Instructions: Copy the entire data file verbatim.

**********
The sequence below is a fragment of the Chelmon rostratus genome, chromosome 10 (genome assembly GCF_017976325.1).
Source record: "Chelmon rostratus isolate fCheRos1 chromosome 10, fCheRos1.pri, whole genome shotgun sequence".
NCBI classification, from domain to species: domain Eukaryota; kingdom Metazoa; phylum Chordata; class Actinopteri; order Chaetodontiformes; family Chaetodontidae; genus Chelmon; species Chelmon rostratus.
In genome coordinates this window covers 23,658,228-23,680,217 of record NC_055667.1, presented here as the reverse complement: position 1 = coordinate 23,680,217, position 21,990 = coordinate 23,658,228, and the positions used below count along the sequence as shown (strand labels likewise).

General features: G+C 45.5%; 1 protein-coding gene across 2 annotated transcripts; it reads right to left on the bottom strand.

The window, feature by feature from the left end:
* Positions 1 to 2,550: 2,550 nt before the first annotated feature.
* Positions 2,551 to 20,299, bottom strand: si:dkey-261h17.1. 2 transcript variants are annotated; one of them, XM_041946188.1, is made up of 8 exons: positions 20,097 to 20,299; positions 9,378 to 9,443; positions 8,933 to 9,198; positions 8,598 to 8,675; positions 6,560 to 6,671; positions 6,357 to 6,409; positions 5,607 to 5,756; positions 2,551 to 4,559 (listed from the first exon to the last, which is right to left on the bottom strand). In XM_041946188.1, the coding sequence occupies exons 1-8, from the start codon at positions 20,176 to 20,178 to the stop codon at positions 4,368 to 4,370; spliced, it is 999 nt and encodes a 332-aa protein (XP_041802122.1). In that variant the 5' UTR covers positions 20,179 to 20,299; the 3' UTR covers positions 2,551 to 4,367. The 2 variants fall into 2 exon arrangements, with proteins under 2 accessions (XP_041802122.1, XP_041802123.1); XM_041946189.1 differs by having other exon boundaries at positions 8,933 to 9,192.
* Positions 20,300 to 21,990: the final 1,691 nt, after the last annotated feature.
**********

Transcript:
The sequence below is a fragment of the Chelmon rostratus genome, chromosome 10 (genome assembly GCF_017976325.1).
Source record: "Chelmon rostratus isolate fCheRos1 chromosome 10, fCheRos1.pri, whole genome shotgun sequence".
NCBI classification, from domain to species: domain Eukaryota; kingdom Metazoa; phylum Chordata; class Actinopteri; order Chaetodontiformes; family Chaetodontidae; genus Chelmon; species Chelmon rostratus.
In genome coordinates this window covers 23,658,228-23,680,217 of record NC_055667.1, presented here as the reverse complement: position 1 = coordinate 23,680,217, position 21,990 = coordinate 23,658,228, and the positions used below count along the sequence as shown (strand labels likewise).

General features: G+C 45.5%; 1 protein-coding gene across 2 annotated transcripts; it reads right to left on the bottom strand.

The window, feature by feature from the left end:
* Positions 1 to 2,550: 2,550 nt before the first annotated feature.
* Positions 2,551 to 20,299, bottom strand: si:dkey-261h17.1. 2 transcript variants are annotated; one of them, XM_041946188.1, is made up of 8 exons: positions 20,097 to 20,299; positions 9,378 to 9,443; positions 8,933 to 9,198; positions 8,598 to 8,675; positions 6,560 to 6,671; positions 6,357 to 6,409; positions 5,607 to 5,756; positions 2,551 to 4,559 (listed from the first exon to the last, which is right to left on the bottom strand). In XM_041946188.1, the coding sequence occupies exons 1-8, from the start codon at positions 20,176 to 20,178 to the stop codon at positions 4,368 to 4,370; spliced, it is 999 nt and encodes a 332-aa protein (XP_041802122.1). In that variant the 5' UTR covers positions 20,179 to 20,299; the 3' UTR covers positions 2,551 to 4,367. The 2 variants fall into 2 exon arrangements, with proteins under 2 accessions (XP_041802122.1, XP_041802123.1); XM_041946189.1 differs by having other exon boundaries at positions 8,933 to 9,192.
* Positions 20,300 to 21,990: the final 1,691 nt, after the last annotated feature.